And welcome to the last Friday of what has been an incredible (viz. not credible: beyond belief) year.
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52 Things I Learned in 2020
⚡ WARNING: This gets looong. Click here to read it on my website instead ⚡
I love looking back over time past, especially as a writer, when my follies are etched in permanent print for all to admire. On 3 January this year, for example, I wrote the following:
My 2020 is—absurdly—already mapped out.
I went on to predict that Foiled would be broadcast this summer and that I’d then be cycling off on an epic group bike adventure across Europe, before finishing up in Athens.
So it’ll be deep September before I have time for anything radically new. Already, then, January 2020 is about planning for 2021 and beyond.
Suffice to say that January Dave looks pretty foolish to December Dave. And this is exactly how it should be. Our plans are a starting point from which we always diverge; what counts is how we diverge.
No matter what you’ve been through this year and how many plans you’ve cancelled, replanned and recancelled, you’ve still grown as a human being and learned many new things from many new experiences. Don’t forget that.
As January Dave put it:
It’s easy to miss that we’re constantly putting down bedrock.
… Even when all your plans are scuppered and rescuppered by a global pandemic.
So without any further ado, here’s a list of things that I’ve learned in spite of being totally mugged off by 2020.
I’m incredibly lucky. Astonishingly, unfairly lucky. I’ve had four tests for Covid-19 this year (as part of the Zoe COVID Symptom Study) and have come up clean each time. As a writer who worked a lot online anyway, my business hasn’t been hurt too badly by the pandemic. Although my outdoor instructing did take a hit, I was still able to get out in the autumn to help three groups through their Duke of Edinburgh Award Bronze expeditions. 2020 has been a lot of things for me, but above all it’s been lucky.
Having said that, I don’t deal with the loneliness of isolation very well. Without the release valve of human contact, I gradually get more and more stressed, almost without noticing, until everything has to stop immediately. Good to know.
2020 was the first year since 2015 that I spent more than 28 days in one place. This came out after asking myself 52 questions before leaving lockdown.
Video calls are great—and I have the data to back it up. Despite a three-month lockdown, despite social distancing and despite the infamous Rule of Six, I’ve had as much contact with friends and family as I would do in a normal year. In fact, looking at my closest friends and family, I’ve actually had significantly more.
I learned how to write four episodes of a BBC Radio sitcom during a pandemic. There’s no real secret: just hours and hours of hard work.
Veganism is totally fine. I was worried that it might be difficult: physically, logistically and socially. It’s not. It’s fine. In fact, it’s a great way to trigger habit change across your whole lifestyle (should you wish!).
I learned how to make kimchi, or rather how to wait for kimchi. I more or less followed this recipe by Emily Han.
I also learned how to make the high fibre, high protein bread of life. Some of you also followed the recipe on my website.
Cholesterol is possibly not as demonic as it’s often portrayed. Late night consumption of cholesterol is converted into testosterone in the early hours of the morning and testosterone helps men protect against cognitive decline, increase bone mineral density and fight off depression.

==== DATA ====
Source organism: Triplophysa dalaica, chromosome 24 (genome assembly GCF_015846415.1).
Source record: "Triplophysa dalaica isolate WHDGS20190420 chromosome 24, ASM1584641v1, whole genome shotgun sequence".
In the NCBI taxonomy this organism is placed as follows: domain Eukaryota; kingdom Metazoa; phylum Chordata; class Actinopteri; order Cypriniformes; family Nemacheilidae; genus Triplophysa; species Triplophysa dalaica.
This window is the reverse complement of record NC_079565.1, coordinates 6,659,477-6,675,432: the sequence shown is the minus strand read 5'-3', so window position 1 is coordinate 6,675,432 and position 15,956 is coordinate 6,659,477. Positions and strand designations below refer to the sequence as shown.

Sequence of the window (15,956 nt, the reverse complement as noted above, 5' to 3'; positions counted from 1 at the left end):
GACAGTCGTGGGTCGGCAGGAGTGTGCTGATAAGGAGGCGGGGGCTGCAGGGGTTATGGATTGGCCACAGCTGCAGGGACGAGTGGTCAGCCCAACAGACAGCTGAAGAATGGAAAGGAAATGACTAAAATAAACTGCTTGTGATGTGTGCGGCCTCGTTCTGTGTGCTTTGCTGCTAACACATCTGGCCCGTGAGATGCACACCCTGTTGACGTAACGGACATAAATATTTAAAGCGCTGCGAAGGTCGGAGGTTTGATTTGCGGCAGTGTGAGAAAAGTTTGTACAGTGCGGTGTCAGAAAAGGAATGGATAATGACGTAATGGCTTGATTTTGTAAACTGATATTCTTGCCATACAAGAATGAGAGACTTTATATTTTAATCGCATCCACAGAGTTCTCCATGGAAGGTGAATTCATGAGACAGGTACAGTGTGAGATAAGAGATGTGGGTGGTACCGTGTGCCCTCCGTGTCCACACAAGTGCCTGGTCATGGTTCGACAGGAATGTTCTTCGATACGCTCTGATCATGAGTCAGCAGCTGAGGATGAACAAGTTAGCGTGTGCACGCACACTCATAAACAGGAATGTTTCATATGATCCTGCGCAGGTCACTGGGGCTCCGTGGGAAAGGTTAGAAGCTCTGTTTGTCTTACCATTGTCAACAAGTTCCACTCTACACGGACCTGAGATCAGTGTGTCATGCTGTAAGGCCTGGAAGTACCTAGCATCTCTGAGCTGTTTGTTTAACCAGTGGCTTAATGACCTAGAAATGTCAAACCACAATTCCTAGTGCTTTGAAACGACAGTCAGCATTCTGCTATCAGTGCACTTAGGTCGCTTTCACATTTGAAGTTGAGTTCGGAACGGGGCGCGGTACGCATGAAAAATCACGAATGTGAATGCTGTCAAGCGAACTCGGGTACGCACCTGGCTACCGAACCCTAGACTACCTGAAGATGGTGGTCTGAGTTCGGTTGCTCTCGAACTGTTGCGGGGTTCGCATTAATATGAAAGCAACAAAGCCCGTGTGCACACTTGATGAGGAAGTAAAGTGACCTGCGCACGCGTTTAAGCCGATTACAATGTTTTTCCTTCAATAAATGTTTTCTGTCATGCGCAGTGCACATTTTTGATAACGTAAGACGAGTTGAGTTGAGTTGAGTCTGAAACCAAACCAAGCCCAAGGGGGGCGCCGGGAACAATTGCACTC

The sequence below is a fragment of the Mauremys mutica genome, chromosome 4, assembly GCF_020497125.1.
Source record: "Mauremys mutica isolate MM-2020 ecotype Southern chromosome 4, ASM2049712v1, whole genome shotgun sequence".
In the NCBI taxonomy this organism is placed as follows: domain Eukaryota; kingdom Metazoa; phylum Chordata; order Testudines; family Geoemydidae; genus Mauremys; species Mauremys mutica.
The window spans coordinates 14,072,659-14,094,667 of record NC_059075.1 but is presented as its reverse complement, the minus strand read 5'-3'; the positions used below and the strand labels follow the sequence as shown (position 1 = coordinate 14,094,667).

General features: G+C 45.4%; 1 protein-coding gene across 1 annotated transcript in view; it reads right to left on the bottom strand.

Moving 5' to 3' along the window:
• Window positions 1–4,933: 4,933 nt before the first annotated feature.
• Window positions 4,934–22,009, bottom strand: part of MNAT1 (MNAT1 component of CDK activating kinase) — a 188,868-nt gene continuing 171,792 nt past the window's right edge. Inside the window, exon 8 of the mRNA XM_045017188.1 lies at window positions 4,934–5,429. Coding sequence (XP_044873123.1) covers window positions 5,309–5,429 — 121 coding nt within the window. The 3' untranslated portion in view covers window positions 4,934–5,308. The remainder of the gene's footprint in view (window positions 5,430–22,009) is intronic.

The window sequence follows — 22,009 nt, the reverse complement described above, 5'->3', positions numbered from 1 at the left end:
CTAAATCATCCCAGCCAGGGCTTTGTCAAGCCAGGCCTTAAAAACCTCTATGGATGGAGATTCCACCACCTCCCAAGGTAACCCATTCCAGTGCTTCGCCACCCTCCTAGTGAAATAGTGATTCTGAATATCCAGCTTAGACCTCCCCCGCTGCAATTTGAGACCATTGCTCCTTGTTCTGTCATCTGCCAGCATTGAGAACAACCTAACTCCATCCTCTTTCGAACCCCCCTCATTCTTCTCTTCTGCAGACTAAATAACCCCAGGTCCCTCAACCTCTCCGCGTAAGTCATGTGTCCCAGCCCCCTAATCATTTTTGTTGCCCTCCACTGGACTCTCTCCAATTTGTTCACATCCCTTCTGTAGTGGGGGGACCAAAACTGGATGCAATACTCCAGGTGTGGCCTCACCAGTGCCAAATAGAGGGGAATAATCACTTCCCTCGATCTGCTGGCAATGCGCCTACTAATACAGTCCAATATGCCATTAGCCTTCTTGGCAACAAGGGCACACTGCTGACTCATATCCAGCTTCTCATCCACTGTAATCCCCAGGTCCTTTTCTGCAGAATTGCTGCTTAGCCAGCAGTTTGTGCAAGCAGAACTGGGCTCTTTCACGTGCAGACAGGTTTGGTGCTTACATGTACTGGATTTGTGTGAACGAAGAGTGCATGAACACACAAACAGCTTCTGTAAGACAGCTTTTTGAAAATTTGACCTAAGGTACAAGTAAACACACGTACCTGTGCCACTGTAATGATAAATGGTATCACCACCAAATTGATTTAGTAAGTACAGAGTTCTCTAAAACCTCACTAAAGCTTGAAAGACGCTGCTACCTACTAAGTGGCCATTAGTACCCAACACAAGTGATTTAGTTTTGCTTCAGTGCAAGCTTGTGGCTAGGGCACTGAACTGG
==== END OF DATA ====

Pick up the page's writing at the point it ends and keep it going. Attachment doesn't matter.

Borborygmus is the technical word for stomach rumbling.
I learned how to plant a tree—a Victoria plum, to be precise. There was no harvest this year, but come back in a dozen seasons and help yourself at developed.fallen.obviously.
Until the late nineteenth century, the area that is now Christchurch, Bournemouth and Poole was a ‘vast, desolate heath’. Read more about the planting of Bournemouth and the health benefits of pinenes on my blog.
Much as we all love trees, sometimes cutting them down is the right thing to do for both biodiversity and carbon capture. Read more about the heathland conversion I’ve been involved with on Brownsea Island.
In a cold, pre-lockdown Oxfordshire woodland, I learned how to build a warm, stormproof shelter from branches and leaf litter. Thanks to Woodland Ways for that.
THE WONDERS OF NATURE
The famous constellation of the Plough is actually a small part—an asterism—of Ursa Major, the hind quarters of a much bigger beast that rears menacingly over the night. A mother protecting her cub, but only in deep darkness. In most of our lamplit skies, the fearsome monster is reduced to an outmoded piece of farmyard machinery.
There is only one ocean. We think of The English Channel as a body of water distinct from, say, the Indian Ocean, but it’s not. It’s merely convenient geographical nomenclature. Convenient, but dangerous. We have only one ocean; let’s look after it. Credit: David Annette-borough.
Hammocks rule. Mainly by facilitating the absorption of low- to mid-range fractal dimensions that coax me into a ‘wakefully relaxed’ brain state.
Spending a minute staring at a tree is surprisingly hard. But committing to spending 30 minutes every day outside in nature can do wonders for your happiness, sense of fascination and even your vitality.
At a certain point in the future, however, the next thought you have will make your brain melt. (Don’t worry, it’s ages away.)
The Conservative government is trying to criminalise the currently civil offence of trespass. The difference between criminal and civil law is essentially the difference between the class of crimes that affect the whole of society—things like murder, fraud and sexual assault—and the class of crimes that only affect the rights and property of individuals or organisations—such as divorce, breach of contract and, unless the Conservative landowners get their way, trespass.
The Jewish word for financial giving is tzedakah—not ‘charity’, but ‘justice’. Read more about giving what we can on my blog.
More bombs were dropped on Cambodia by the US Airforce than by Allied forces on Germany during the whole of World War II. The locals are still clearing up.